- Associated Press - Friday, September 25, 2015

DENVER (AP) - Minnesota fullback Zach Line with a short touchdown over Adrian Peterson? Now that’s infuriating for fantasy owners.

Same with Kansas City’s Knile Davis scoring last week instead of Jamaal Charles. Or New Orleans’ Austin Johnson over Mark Ingram.

These players are fantasy vultures, swooping in to deny your guy points. But they don’t have to be. There’s a scenario where they could actually be a valuable asset.

Maybe it’s time to change fantasy leagues so that running backs are drafted as a unit. Something like this: Instead of picking just Jeremy Hill, you get Cincy’s backfield, complete with Hill AND Giovani Bernard. Or Minnesota’s running backs, including Peterson AND Line, along with whoever else carries the ball for the Vikings with a RB/FB designation.

That way, there’s less groaning when Line scores over Peterson. Or when Hill fumbles twice and is taken out, you still have Bernard to gain points.

It’s the perfect handcuff. After all, aren’t you tired of seeing players that no one drafts score TDs each week? Or your running back leaving in the first half with an injury and knowing your day is spoiled?

This sort of system could work well for QBs, too, so you weren’t in trouble when Tony Romo or Jay Cutler got hurt and left early. And you wouldn’t be sweating this week over the rib injury of Detroit’s Matthew Stafford.

You’d be covered, no matter what.

If running backs were drafted as a unit, here are some scenarios where it would really come in handy:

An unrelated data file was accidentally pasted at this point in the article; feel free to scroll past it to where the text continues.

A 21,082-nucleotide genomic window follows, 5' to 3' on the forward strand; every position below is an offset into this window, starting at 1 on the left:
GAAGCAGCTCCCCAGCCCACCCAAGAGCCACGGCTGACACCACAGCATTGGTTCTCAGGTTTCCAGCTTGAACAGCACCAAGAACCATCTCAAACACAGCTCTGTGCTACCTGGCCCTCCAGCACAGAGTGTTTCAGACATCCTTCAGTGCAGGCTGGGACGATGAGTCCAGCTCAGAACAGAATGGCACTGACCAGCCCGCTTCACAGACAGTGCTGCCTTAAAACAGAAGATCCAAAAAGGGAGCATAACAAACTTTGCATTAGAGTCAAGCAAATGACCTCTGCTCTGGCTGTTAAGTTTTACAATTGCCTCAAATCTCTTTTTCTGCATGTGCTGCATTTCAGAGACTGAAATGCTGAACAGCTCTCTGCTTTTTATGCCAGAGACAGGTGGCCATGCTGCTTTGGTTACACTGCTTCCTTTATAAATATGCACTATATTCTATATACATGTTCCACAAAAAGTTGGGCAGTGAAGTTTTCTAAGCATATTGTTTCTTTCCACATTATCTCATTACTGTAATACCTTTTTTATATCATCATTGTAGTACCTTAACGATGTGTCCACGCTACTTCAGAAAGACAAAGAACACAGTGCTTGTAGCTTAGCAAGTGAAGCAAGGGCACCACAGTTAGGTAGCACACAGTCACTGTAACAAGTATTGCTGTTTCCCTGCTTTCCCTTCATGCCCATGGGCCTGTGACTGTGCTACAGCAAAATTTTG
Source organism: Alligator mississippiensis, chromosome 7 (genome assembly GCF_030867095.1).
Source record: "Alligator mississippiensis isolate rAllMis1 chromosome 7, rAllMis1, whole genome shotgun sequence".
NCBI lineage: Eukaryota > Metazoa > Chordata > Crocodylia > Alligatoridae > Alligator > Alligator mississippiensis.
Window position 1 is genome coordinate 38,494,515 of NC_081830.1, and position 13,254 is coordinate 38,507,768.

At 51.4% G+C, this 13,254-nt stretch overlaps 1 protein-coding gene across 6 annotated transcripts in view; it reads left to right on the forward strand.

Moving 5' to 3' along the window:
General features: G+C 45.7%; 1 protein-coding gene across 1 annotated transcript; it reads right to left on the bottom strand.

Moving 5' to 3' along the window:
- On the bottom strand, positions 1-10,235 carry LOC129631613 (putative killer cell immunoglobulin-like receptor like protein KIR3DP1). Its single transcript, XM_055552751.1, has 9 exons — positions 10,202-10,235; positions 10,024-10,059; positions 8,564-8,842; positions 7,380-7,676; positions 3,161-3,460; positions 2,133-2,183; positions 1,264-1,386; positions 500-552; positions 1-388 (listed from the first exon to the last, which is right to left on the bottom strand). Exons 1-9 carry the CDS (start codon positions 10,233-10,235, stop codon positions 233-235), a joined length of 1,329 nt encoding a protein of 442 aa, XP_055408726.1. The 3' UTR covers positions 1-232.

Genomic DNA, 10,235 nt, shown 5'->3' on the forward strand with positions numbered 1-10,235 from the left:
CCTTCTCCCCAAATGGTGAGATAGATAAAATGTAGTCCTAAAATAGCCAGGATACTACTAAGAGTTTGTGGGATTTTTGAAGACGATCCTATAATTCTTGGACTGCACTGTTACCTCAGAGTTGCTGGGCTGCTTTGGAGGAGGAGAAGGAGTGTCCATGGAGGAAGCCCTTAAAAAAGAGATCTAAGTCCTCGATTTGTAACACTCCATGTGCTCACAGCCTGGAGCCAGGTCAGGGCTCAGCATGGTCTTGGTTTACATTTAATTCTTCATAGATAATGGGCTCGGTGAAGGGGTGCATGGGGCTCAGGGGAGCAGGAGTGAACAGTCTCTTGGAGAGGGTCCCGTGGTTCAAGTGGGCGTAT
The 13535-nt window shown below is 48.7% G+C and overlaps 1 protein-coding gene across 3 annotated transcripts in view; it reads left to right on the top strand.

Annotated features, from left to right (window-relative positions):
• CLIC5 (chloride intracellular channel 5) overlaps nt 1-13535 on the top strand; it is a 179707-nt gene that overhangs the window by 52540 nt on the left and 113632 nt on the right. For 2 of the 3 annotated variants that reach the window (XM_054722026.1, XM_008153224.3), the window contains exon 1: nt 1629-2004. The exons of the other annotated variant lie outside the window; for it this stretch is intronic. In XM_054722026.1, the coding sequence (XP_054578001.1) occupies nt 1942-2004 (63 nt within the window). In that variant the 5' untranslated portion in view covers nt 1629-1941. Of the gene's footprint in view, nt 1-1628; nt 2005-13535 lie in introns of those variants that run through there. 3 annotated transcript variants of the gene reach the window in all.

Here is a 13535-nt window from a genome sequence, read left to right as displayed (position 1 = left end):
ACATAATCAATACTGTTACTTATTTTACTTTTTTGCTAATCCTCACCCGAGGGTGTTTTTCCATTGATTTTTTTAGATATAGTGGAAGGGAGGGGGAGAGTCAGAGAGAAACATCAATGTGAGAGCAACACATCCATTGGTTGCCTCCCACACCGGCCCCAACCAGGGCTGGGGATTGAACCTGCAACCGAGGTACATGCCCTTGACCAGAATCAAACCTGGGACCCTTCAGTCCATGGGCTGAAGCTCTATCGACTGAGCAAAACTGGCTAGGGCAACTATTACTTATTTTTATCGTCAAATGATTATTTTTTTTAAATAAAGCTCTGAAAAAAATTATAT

Pittsburgh: You’d be in nirvana right now with DeAngelo Williams productively holding down the fort the first two weeks until Le’Veon Bell’s return Sunday.

Green Bay: You wouldn’t have to stress about Eddie Lacy’s ankle injury all week, because you’d already have James Starks.

New England: Dion Lewis and whoever else Bill Belichick uncovers to carry the ball.

Denver: C.J. Anderson can’t seem to get on track - costly since you probably took him early. What if Ronnie Hillman gets his job? No worries, you’d have them both.



After committing six turnovers this season, Indy’s Andrew Luck - a high pick in most drafts - was traded 164 times in various Yahoo leagues.

The most-dealt QB? Arizona’s Carson Palmer - 486 times.



Hoping to tweak your lineup? Here are some possible waiver additions to consider:


- Buffalo’s Tyrod Taylor (owned in 33 percent of Yahoo leagues) could be an attractive backup plan if you had If you had Cutler or Romo go down. Taylor threw three TD passes and ran for another against New England.

- Brandon Weeden (4 percent owned in Yahoo) is expected to start for Romo at home against Arizona.

- Oakland’s Derek Carr (21 percent owned in Yahoo) threw for 351 yards and three TDs versus Baltimore.


- In a pinch, Baltimore’s Lorenzo Taliaferro (6 percent owned in Yahoo) could pan out. He receives goal-line carries for the Ravens.

- Just saying: Bilal Powell of the New York Jets has 24 carries this season. He is owned by 5.6 percent in ESPN.


- Darrius Heyward-Bey of Pittsburgh (3 percent owned in Yahoo) had four catches for 77 yards and one score last weekend. Value goes down with return of Martavis Bryant after his four-week suspension.

- Cleveland’s Travis Benjamin would be a nice addition - if he’s still around. He was in high demand after catching three passes for 115 yards and two scores.


- Detroit’s Eric Ebron (33.9 percent owned in ESPN) has caught a TD pass in both games.



Eli Manning dispersed the ball equitably to his receivers, connecting with Odell Beckham Jr. for a 30-yard TD catch and Rueben Randle on a 41-yarder.

The Redskins were sloppy on offense, including Matt Jones fumbling on his way into the end zone.


Pat Graham is an Associated Press sports writer based in Denver. He’s in his 12th season of playing NFL fantasy football, while also dabbling in college fantasy football, where the league once drafted units of players according to position - like Michigan State RBs or Texas Tech QBs. Follow him on Twitter at https://www.twitter.com/pgraham34 .


AP NFL website: www.pro32.ap.org and www.twitter.com/AP_NFL

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